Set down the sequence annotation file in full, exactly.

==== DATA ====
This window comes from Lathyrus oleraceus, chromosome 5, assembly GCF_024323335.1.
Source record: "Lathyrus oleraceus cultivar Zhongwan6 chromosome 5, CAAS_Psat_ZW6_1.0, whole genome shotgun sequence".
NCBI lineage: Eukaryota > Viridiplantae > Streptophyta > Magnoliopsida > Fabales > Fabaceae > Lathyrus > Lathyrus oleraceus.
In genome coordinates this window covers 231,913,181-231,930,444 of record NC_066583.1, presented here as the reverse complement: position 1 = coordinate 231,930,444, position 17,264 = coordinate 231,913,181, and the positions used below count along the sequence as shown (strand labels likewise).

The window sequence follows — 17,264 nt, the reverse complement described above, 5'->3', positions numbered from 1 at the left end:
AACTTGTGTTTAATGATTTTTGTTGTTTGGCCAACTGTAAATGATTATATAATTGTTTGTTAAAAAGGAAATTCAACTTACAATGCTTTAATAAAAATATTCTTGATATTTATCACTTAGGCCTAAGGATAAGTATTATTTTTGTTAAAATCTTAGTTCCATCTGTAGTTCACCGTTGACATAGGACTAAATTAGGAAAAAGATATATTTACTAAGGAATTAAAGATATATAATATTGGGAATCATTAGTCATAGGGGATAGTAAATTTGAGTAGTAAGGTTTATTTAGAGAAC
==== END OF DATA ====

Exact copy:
This window comes from Lathyrus oleraceus, chromosome 5, assembly GCF_024323335.1.
Source record: "Lathyrus oleraceus cultivar Zhongwan6 chromosome 5, CAAS_Psat_ZW6_1.0, whole genome shotgun sequence".
NCBI lineage: Eukaryota > Viridiplantae > Streptophyta > Magnoliopsida > Fabales > Fabaceae > Lathyrus > Lathyrus oleraceus.
In genome coordinates this window covers 231,913,181-231,930,444 of record NC_066583.1, presented here as the reverse complement: position 1 = coordinate 231,930,444, position 17,264 = coordinate 231,913,181, and the positions used below count along the sequence as shown (strand labels likewise).

The window sequence follows — 17,264 nt, the reverse complement described above, 5'->3', positions numbered from 1 at the left end:
AACTTGTGTTTAATGATTTTTGTTGTTTGGCCAACTGTAAATGATTATATAATTGTTTGTTAAAAAGGAAATTCAACTTACAATGCTTTAATAAAAATATTCTTGATATTTATCACTTAGGCCTAAGGATAAGTATTATTTTTGTTAAAATCTTAGTTCCATCTGTAGTTCACCGTTGACATAGGACTAAATTAGGAAAAAGATATATTTACTAAGGAATTAAAGATATATAATATTGGGAATCATTAGTCATAGGGGATAGTAAATTTGAGTAGTAAGGTTTATTTAGAGAAC